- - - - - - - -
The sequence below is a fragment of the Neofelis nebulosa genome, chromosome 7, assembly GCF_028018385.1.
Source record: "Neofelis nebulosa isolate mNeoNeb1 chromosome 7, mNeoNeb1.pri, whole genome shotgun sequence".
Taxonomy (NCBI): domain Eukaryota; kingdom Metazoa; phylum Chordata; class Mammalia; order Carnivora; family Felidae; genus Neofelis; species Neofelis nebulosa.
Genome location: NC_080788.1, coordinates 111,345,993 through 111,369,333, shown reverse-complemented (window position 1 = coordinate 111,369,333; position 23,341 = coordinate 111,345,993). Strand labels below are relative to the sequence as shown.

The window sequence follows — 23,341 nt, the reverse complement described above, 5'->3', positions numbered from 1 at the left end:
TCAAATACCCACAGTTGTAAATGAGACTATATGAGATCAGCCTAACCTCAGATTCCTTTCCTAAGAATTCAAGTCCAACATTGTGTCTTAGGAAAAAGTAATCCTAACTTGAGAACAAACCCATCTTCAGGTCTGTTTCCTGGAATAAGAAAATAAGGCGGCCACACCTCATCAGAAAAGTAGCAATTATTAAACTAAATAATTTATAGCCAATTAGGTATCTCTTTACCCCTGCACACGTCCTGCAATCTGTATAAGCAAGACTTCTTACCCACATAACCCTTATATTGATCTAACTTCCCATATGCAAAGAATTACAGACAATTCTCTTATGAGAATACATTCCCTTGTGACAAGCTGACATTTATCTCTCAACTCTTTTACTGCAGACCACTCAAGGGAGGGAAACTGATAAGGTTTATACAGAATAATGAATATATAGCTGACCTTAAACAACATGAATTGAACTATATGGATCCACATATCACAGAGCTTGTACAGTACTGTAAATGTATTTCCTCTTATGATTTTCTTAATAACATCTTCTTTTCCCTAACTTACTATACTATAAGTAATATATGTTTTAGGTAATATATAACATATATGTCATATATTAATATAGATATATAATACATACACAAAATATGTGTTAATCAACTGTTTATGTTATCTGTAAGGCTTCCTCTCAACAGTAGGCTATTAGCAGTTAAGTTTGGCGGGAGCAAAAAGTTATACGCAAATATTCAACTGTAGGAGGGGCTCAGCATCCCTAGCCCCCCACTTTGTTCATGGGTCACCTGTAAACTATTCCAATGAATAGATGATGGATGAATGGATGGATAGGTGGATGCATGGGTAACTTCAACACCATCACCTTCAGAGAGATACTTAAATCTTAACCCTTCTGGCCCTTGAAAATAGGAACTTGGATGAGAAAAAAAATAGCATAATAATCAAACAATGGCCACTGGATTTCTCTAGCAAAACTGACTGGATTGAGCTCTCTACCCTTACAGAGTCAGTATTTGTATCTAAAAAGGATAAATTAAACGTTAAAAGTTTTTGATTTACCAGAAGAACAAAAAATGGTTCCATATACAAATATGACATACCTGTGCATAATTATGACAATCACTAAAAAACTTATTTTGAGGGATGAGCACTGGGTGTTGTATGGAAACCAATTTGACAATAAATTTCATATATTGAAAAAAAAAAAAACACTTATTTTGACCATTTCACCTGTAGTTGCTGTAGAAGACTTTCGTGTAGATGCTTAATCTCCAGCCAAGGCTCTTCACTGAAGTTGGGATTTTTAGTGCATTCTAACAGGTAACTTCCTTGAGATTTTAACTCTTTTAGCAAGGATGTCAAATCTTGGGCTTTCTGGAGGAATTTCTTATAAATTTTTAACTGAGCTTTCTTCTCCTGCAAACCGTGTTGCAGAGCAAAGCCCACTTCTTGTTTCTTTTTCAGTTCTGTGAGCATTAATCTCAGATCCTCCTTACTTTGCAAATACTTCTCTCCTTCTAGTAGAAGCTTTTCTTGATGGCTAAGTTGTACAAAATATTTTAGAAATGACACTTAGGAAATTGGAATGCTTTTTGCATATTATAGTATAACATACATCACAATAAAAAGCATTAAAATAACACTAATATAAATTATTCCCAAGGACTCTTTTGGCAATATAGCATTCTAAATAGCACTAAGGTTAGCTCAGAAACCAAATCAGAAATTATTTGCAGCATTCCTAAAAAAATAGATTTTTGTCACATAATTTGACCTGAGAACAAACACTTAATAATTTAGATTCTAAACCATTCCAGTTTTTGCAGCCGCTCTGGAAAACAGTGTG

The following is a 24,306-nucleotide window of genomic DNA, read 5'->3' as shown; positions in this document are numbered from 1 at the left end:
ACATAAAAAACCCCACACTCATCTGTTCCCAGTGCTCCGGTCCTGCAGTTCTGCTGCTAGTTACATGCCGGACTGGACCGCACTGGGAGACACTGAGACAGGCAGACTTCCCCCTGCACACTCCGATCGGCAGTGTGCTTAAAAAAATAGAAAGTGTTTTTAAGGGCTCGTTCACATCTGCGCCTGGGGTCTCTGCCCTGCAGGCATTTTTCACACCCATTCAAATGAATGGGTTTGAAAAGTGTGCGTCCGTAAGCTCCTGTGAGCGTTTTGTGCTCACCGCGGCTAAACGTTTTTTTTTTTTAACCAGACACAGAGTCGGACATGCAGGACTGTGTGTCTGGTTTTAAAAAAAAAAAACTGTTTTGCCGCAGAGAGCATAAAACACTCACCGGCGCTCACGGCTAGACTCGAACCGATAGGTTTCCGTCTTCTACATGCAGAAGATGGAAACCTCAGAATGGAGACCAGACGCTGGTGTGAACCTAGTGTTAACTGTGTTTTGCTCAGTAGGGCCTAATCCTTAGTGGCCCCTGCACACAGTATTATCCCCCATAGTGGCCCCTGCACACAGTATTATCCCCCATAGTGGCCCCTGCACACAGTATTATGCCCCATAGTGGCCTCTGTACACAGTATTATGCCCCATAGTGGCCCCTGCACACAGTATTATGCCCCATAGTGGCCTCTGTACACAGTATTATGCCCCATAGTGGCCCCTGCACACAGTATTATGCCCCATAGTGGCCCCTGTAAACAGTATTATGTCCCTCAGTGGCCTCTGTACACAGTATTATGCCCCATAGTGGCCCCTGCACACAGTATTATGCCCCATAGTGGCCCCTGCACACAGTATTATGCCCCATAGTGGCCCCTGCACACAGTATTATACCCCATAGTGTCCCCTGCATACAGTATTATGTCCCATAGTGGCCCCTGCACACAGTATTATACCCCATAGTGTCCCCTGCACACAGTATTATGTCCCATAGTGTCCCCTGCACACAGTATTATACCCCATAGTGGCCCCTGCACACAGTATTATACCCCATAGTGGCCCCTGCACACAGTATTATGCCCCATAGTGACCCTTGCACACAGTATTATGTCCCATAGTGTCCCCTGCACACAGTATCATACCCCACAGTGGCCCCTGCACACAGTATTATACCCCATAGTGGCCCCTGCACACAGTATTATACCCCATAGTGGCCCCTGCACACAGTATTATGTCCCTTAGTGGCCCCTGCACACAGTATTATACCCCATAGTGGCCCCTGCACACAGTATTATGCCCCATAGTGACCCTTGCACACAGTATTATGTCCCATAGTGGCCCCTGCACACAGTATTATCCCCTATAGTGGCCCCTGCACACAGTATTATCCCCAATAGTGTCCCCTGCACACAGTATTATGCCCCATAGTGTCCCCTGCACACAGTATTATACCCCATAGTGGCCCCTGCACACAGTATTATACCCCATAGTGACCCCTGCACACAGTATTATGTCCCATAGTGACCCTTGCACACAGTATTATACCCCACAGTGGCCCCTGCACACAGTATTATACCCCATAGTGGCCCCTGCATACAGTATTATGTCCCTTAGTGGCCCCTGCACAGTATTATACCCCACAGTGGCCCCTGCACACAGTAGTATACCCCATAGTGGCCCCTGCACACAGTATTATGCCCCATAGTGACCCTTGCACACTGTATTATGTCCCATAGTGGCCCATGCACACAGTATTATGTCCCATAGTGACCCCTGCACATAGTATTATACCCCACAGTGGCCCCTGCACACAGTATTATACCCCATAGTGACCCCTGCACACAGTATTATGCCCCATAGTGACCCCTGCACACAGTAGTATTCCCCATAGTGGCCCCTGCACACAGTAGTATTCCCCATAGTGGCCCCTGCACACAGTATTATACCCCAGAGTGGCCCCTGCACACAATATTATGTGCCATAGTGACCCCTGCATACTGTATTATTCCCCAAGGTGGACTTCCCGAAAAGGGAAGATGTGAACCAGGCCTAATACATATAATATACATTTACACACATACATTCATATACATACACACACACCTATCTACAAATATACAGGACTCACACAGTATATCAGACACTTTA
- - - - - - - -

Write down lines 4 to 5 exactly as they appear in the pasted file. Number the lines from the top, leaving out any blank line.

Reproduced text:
Genome location: NC_080788.1, coordinates 111,345,993 through 111,369,333, shown reverse-complemented (window position 1 = coordinate 111,369,333; position 23,341 = coordinate 111,345,993). Strand labels below are relative to the sequence as shown.

The window sequence follows — 23,341 nt, the reverse complement described above, 5'->3', positions numbered from 1 at the left end: